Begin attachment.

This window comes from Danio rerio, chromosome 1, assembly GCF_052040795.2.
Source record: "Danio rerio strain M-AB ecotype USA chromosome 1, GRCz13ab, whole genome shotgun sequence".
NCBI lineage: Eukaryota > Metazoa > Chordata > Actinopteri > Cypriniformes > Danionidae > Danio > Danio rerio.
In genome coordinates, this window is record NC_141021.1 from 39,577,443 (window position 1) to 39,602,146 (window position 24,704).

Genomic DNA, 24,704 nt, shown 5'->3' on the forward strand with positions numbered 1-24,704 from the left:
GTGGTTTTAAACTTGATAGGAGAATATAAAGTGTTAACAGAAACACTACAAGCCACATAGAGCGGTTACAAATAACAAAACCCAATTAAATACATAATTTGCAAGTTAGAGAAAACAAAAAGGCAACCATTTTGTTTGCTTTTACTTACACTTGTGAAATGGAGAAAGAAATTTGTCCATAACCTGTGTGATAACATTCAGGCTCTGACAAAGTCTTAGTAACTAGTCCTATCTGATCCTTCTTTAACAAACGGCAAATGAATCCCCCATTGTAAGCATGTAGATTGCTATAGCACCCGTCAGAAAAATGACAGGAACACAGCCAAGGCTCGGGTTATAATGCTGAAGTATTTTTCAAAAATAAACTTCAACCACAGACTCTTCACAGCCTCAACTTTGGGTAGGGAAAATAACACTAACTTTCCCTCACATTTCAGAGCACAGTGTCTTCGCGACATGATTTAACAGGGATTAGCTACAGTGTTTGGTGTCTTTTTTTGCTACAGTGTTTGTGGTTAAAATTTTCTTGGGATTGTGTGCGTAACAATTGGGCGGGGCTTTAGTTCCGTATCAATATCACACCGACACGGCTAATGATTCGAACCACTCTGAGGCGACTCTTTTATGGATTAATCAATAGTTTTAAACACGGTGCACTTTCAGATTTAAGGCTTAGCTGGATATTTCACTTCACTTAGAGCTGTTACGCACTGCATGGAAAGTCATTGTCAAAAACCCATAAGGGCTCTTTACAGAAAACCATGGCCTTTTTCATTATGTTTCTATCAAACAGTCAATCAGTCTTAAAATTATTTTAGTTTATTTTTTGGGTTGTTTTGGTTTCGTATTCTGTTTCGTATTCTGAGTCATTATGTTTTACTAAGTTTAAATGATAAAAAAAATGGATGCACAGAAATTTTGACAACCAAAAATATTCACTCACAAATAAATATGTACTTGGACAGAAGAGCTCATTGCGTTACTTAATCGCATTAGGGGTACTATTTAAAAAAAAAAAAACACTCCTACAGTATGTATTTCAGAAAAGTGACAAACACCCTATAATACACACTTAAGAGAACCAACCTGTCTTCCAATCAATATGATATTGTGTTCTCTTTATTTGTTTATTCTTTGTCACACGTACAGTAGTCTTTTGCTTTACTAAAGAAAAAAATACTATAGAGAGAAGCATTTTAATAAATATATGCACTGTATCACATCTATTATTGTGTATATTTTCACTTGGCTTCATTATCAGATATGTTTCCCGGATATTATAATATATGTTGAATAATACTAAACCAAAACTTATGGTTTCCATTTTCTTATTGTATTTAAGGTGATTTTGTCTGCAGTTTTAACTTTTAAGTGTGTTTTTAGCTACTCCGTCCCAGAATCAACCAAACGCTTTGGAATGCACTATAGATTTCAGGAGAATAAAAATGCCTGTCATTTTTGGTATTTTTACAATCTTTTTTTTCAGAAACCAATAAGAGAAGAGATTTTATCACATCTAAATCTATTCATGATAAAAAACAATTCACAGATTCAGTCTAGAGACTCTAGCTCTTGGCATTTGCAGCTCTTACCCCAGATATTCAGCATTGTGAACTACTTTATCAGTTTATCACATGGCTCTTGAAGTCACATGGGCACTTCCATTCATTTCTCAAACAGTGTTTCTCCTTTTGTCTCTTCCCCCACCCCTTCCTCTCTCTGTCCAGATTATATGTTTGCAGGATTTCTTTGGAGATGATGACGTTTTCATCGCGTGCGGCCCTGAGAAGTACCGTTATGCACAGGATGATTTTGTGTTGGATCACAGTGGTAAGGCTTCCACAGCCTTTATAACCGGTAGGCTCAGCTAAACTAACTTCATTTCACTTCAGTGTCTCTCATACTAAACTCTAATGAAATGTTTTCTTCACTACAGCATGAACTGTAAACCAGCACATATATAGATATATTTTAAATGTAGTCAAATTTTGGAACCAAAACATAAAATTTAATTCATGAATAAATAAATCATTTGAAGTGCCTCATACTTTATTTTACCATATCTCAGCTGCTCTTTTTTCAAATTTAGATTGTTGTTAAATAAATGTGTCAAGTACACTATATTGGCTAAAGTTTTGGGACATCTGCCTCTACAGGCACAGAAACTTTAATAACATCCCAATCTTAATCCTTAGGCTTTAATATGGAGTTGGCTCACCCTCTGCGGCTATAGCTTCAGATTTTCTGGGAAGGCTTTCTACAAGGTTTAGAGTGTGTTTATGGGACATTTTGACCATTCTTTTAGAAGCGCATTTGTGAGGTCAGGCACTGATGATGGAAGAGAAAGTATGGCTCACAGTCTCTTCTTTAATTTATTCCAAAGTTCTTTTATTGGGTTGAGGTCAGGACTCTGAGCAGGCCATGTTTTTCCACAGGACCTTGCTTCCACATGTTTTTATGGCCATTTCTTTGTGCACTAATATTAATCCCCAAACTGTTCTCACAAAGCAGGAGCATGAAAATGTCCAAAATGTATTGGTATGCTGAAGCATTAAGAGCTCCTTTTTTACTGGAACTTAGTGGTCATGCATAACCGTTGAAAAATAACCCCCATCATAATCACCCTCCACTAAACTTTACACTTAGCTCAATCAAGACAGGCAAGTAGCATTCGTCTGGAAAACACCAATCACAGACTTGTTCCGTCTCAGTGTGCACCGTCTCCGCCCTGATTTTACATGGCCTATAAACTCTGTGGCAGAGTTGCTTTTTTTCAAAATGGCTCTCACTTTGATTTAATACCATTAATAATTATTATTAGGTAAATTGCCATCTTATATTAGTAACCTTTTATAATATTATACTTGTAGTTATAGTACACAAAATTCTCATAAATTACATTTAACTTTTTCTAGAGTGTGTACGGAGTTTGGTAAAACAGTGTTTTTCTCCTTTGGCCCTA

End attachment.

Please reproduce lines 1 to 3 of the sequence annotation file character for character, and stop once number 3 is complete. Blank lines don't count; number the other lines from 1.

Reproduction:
This window comes from Danio rerio, chromosome 1, assembly GCF_052040795.2.
Source record: "Danio rerio strain M-AB ecotype USA chromosome 1, GRCz13ab, whole genome shotgun sequence".
NCBI lineage: Eukaryota > Metazoa > Chordata > Actinopteri > Cypriniformes > Danionidae > Danio > Danio rerio.